The Workbench is capable of triggering worker engines that automate various CHaMP processes. These engines run on Amazon Web Services (AWS), but the Workbench can be used to launch them for a selection of visits.
Running a single worker engine for a single visit creates one entry in a queue on AWS. Jobs arriving in a queue trigger one or more virtual computers to be launched which then process the items in the queue. Processing an item removes it from the queue and once all items have been processed and the queue is empty, the virtual computers are shut down. The number of virtual computers depends on the number of items in the queue and there can be as many as 80 virtual computers running at any time.
The high level sequence of steps that occurs once an item arrives in a queue are as follows:
- Determine what type of worker engine is required.
- Retrieve the necessary inputs for the worker engine and place them on AWS S3.
- Launch a virtual computer.
- Retrieve the latest source code for the worker engine and place it on the virtual computer
- Run the worker engine.
- Retrieve the worker engine outputs and log files and:
- Zip the relevant outputs and upload them to CHaMP Monitoring
- Insert the relevant metrics into metrics schemas on CHaMP Monitoring.
- Retain the log files on AWS S3 should they be required for troubleshooting.
Since different worker engines require a different length of time to complete, there are separate queues for short and long running items. Technically you can place any type of worker engine in any queue, but you should read the documentation below for the best practices.
Available Worker Engines
Worker engines are small, standalone Python scripts that perform a single task or operation. The existing engines are:
- Topo Metrics - Calculate and report a set of measurements from a series of GIS layers.
- Hydro Prep - Export a DEM, water surface DEM and Thalweg GIS layers to CSV text files. These three text files then form the main input to running the Delft3D hydraulic model.
- Site Props - Summarize all visits to a site. This project performs the followingoperations:
- Intersects the visit survey extents to a site and writes them to a ShapeFile.
- Unions the visit survey extents to a site and writes them to a ShapeFile.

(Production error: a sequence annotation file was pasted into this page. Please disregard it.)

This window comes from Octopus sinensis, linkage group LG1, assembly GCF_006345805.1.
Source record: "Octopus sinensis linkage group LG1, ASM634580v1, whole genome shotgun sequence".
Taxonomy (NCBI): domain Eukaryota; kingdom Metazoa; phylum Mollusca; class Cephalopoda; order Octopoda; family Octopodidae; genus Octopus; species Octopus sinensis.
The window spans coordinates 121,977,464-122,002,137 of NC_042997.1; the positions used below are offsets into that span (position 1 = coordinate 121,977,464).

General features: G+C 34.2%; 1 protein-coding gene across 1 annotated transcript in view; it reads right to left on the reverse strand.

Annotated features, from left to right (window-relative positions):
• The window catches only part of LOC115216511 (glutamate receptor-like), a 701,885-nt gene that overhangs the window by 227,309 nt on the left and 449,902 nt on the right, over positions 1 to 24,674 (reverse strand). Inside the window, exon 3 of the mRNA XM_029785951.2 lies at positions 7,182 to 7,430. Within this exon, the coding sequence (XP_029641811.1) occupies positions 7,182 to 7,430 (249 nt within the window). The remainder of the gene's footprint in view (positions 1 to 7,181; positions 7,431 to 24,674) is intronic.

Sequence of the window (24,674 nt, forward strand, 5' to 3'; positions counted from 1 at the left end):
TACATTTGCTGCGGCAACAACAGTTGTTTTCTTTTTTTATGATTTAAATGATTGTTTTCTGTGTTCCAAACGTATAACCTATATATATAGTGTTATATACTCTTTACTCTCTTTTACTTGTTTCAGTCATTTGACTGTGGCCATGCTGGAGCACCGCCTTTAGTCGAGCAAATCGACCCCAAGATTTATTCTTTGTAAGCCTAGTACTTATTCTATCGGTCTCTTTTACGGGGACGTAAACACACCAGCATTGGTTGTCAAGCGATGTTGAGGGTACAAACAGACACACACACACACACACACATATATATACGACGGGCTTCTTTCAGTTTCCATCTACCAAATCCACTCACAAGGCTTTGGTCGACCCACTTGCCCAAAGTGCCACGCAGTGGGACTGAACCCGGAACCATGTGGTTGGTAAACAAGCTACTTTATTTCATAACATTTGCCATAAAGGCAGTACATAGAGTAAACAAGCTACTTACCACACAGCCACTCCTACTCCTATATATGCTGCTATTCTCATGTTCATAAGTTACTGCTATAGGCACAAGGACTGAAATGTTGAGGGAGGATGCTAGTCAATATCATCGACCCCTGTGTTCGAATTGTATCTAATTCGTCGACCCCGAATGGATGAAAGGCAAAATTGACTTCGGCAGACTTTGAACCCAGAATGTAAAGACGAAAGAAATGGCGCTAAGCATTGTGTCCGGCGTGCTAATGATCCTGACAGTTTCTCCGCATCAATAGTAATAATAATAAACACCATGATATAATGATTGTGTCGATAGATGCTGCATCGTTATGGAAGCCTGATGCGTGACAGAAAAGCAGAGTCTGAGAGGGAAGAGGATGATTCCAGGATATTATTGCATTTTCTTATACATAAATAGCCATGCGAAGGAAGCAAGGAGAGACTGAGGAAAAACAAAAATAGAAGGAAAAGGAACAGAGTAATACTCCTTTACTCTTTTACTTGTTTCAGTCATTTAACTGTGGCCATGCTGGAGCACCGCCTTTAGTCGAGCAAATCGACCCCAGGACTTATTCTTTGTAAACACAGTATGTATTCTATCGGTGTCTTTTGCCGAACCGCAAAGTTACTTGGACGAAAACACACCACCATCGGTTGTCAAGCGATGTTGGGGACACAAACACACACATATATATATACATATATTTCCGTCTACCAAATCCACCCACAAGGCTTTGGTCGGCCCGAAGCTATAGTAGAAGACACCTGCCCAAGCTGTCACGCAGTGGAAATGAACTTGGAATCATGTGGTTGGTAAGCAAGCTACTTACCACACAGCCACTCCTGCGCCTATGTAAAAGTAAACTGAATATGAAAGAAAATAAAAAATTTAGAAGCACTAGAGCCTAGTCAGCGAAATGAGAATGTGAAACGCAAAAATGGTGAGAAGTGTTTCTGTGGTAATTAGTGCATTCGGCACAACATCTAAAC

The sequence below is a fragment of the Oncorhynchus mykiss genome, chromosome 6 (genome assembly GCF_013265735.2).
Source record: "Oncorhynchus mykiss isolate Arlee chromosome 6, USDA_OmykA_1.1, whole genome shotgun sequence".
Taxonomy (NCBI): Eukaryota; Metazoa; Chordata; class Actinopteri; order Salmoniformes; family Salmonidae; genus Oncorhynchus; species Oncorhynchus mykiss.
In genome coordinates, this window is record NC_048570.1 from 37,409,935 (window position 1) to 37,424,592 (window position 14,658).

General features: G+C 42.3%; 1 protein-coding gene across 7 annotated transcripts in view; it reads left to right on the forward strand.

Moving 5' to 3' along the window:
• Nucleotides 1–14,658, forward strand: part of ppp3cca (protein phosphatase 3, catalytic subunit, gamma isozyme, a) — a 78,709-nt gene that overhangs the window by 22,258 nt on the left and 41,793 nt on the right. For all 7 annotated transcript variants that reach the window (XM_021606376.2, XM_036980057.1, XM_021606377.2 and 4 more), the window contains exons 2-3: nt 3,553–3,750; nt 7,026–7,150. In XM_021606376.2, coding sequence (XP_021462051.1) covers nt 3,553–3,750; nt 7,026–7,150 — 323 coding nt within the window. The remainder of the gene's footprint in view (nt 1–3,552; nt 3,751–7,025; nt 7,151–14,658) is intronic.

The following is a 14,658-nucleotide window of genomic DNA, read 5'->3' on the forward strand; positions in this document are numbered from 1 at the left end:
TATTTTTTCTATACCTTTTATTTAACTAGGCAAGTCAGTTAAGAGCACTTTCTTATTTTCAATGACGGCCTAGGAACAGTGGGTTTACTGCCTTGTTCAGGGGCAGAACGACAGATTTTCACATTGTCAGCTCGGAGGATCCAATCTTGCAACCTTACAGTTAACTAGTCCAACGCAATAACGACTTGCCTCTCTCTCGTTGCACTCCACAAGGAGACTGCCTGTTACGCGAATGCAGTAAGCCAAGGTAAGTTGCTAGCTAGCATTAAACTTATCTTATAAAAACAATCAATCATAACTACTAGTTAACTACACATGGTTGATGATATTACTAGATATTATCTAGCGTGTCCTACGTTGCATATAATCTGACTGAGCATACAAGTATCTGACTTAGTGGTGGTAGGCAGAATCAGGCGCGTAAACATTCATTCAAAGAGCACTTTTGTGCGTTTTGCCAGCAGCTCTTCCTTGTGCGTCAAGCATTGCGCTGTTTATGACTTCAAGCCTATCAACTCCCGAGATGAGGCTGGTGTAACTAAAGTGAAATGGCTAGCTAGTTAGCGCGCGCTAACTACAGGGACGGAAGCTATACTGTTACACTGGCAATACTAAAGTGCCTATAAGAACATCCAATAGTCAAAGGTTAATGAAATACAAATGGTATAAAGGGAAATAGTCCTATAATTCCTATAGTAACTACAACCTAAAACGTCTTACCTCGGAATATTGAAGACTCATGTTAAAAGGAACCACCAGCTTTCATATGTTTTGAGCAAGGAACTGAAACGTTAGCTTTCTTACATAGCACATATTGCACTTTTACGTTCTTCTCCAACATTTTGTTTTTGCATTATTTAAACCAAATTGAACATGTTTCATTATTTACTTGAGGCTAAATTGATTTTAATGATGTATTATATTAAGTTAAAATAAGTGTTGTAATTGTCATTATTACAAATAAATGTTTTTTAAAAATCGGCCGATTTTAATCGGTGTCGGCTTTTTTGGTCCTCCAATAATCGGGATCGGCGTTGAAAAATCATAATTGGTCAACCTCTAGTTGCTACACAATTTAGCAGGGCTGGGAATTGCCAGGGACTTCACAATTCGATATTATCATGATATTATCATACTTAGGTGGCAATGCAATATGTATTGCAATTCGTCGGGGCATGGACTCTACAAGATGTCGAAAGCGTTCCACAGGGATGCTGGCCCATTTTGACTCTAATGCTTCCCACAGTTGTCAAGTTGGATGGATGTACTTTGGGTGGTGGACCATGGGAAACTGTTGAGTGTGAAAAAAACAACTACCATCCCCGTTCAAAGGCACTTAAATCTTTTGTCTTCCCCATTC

- Concatenates the control networks for all visits to a new ShapeFile.
- Writes an XML file that summarizes various properties of each visit.
- Topo Validation - Runs a series of validation checks against the GIS layers generated from a topographic survey and writes a report summarizing the results.
How to Run a Worker Engine
- Download and install the latest CHaMP Workbench. Check for updates if you haven’t done so in a while.
- Open the Workbench.
- Ensure that the visits that you want to run are present in the Workbench database. If you’re unsure then synchronize your CHaMP Data before proceeding.
- Select the visits for which you want the worker engine in the main Workbench grid. Use the filter controls on the left to narrow the displayed visits and then use the
CTRLkeys to select continuous or discontinuous sets of visits, respectively.
- Choose Run AWS Automation Worker from the Experimental menu under Philip.
- Confirm that the desired number of visits appears at the top of the form that appears.
- Pick the worker engine that you want to run next to where it says Tool. See the available worker engines list above.
- Pick the queue that you want to use. Choose the
CHaMP-LongRunfor running Delft 3D hydraulic model. For all other worker engines choose
CHaMP-Worker. Do not use the
QA-CHaMP-Workerqueue without consulting North Arrow Research.
- The Function and Bucket inputs are read only and can be ignored.
- Before you click the Run button, it can be useful to click both the green Cloud Watch and yellow SQS buttons near the bottom of the form. These will open the respective AWS tools so that you can monitor the progress of the worker engines that you are about to launch.
- Click the Run button to launch the worker engines.
- If a worker engine produces metrics then any existing metric values will be removed as part of uploading new metrics when a worker engine finishes.